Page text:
Former US presidents George H W Bush and George W Bush will not endorse Donald Trump's candidacy for president, aides have told local media.
This marks a first for the 91-year-old former president Bush, who had endorsed Republicans in the past five elections.
Republican politicians are struggling to define their support, or lack thereof, for Donald Trump.
Mr Trump's remaining opponents dropped out earlier this week leaving him as the presumptive Republican nominee.
Both Bush men had previously campaigned this year for former Florida Governor Jeb Bush, who exited the race in February.
They had each supported past Republican presidential nominees John McCain in 2008 and Mitt Romney in 2012.
Although neither former president has openly attacked Mr Trump or his policy proposals, George W Bush made a veiled criticism at a campaign event for his younger brother saying, "The strongest person usually isn't the loudest one in the room".
"I understand that Americans are angry and frustrated. But we do not need someone in the Oval Office who mirrors and inflames our anger and frustration," George W Bush told the South Carolina audience.
Top Republicans divided over Trump
- New Hampshire Senator Kelly Ayotte
- Retired neurosurgeon Ben Carson
- New Jersey Governor Chris Christie
- Former Louisiana Governor Bobby Jindal
- Senator Majority Leader Mitch McConnell
- Nevada Governor Brian Sandoval
- Wisconsin Governor Scott Walker
- House Speaker Paul Ryan
- Former President George H W Bush
- Former President George W Bush
- Former Massachusetts Governor Mitt Romney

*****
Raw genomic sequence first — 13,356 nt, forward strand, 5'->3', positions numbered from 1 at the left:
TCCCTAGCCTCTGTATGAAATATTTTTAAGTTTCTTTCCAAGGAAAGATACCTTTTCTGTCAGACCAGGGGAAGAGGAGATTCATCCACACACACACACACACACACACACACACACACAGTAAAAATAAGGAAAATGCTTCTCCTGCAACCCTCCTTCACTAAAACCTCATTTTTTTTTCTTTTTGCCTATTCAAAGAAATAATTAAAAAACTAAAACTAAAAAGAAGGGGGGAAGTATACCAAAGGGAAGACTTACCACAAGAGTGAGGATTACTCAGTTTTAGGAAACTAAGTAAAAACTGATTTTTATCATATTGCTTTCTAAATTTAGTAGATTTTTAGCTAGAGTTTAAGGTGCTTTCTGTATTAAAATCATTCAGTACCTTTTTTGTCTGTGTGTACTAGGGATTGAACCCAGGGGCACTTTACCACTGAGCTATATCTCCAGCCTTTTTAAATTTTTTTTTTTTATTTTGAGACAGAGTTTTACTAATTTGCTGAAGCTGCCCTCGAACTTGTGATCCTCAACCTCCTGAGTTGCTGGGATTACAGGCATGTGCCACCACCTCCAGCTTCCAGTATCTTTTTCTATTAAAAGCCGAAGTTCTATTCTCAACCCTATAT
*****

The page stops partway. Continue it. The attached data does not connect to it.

- Nebraska Senator Ben Sasse
Yet to comment:
- Former Florida Governor Jeb Bush
- Texas Senator Ted Cruz
- Ohio Governor John Kasich
- Florida Senator Marco Rubio
Many Republican candidates for lower offices are concerned about running on the same ballot as Donald Trump, who has alienated minority voters through his rhetoric about building a wall with Mexico and banning US entry to Muslim travellers.
Many Americans choose to vote for either the Democrat or Republican Party, rather than weighing the individual candidates.
Republican representatives fear that voters who oppose Trump may eschew the Republican Party all together.
Mr McCain, who is running for his sixth term as senator for the state of Arizona, privately told donors that he will face a tough re-election campaign sharing a ballot with Trump.
"If Donald Trump is at the top of the ticket, here in Arizona, with over 30 percent of the vote being the Hispanic vote, no doubt that this may be the race of my life," the former candidate said according to audio obtained by Politico on Thursday.
Previous Republican nominees for president, Mr McCain and Mr Romney, have both said will not attend the Republican National Convention in July.
Hours after Mr Trump's remaining rivals dropped out, the Democrat frontrunner Hillary Clinton released a campaign ad seeking to take advantage of the vitriolic language and insults that other Republicans have used to refer to Mr Trump.
In her tweet to share the video, Mrs Clinton wrote "Republicans agree: Donald Trump is reckless, dangerous, and divisive."
Some Republicans, including a former top adviser and speechwriter to Senator McCain, have begun to openly call for the party to oppose the presumptive nominee and to work to independently elect a conservative candidate, such as Nebraska Senator Ben Sasse, who has indicated that he will not be supporting Mr Trump.
In a series of media interviews following Mr Trump's emergence as the sole remaining Republican candidate, he has described his vision for the first 100 days of his administration.
After 100 days the wall on the US-Mexico border will be designed, the ban on Muslims will be in place, and plans to revoke President Obama's executive orders will be under way,
"I know people aren't sure right now what a President Trump will be like," he told the New York Times on Wednesday, "But things will be fine. I'm not running for president to make things unstable for the country."